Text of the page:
- “Again, 220 is the number of the Hebrew word BChIR (בָּחִיר.), bawkheer, meaning ‘chosen, elect’, applied throughout the Old Testament to Israel and transferred by Gnostic Christianity to the spiritual Israel, who receive the sacred inheritance not according to the flesh but according to something higher. The elect, throughout the New Testament, are the saints, the sacred ones, who are the few selected from the many who are called.”
- — Paul Case (1953), The True and Invisible Rosicrucian Order (pg. v) 
Similarly, Kar (כר), the Hebrew word for Lamb, the symbol of Christ, also is numerically equivalent to 220:
In the Bible, Old Testament, it is said that Jacob gave Esau a gift of 220 goats.
Related to this, another theory, suggested by Frank Colijn (2008), is the first initials of the name Jeshua (284) Messiach (220), which is the Hebrew equivalent of Jesus Christ, contain the number pair 284 and 220, as follows, meaning that 220 is code for Messiah, Chosen one, or the "Christ", and that 284 is "god" (or Jesus) depending on interpretation:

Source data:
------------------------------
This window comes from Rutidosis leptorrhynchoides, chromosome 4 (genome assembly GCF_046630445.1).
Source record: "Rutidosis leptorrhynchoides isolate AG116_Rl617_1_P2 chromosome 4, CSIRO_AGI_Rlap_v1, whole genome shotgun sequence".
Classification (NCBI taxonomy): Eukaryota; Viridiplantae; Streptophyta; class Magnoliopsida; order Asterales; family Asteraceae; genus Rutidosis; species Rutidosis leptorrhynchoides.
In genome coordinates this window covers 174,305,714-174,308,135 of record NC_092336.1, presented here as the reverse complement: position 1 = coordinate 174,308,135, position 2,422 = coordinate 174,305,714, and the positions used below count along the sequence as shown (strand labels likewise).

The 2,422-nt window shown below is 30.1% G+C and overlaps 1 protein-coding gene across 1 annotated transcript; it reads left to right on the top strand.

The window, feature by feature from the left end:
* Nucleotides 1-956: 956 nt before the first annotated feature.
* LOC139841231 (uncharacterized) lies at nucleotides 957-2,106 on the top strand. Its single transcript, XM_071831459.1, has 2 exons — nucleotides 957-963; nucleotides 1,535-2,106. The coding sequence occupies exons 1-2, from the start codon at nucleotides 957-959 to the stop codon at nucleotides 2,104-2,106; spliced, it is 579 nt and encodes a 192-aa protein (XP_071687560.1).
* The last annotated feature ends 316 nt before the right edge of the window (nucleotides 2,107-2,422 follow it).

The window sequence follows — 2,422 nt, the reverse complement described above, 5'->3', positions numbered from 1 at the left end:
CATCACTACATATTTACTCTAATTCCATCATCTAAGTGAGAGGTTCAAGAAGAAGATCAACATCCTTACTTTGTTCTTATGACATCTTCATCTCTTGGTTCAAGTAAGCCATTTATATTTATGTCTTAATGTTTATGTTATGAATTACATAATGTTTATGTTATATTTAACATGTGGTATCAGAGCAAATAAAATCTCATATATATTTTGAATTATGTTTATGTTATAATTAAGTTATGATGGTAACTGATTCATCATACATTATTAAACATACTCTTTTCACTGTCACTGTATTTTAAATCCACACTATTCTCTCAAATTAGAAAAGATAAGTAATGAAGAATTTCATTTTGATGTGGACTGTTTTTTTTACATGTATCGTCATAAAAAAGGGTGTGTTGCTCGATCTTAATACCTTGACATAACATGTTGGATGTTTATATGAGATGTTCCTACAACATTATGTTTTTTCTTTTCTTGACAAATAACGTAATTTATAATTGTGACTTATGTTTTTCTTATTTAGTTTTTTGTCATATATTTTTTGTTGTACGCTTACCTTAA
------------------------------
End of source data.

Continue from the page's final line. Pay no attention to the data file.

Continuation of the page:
Moreover, the used of amicable number pairs, according to Colijn, is a way mathematically code the various names of the different gods in the Old Testament. The numerical equivalent of the god Yahweh Elohim, himself a syncretism of the gods Yahweh + Elohim, e.g. is “112”, which is a number that as nine divisors: 1, 2, 4, 7, 8, 14, 16, 28, 56. The number “56” is the “9th” and last of these divisors, and product of 9 and 56 is “504”, which is the sum of the smallest amicable number pair (220 + 284). Other numerical patterns like this can be found if one digs around in the ordering of the Hebrew words and letters in the Old Testament. It remains to be determine, however, as to how much of this number pattern finding is what called "reading into" things patterns that are not there, or put there by someone intentionally, but rather are after the fact derived mathematical coincidences?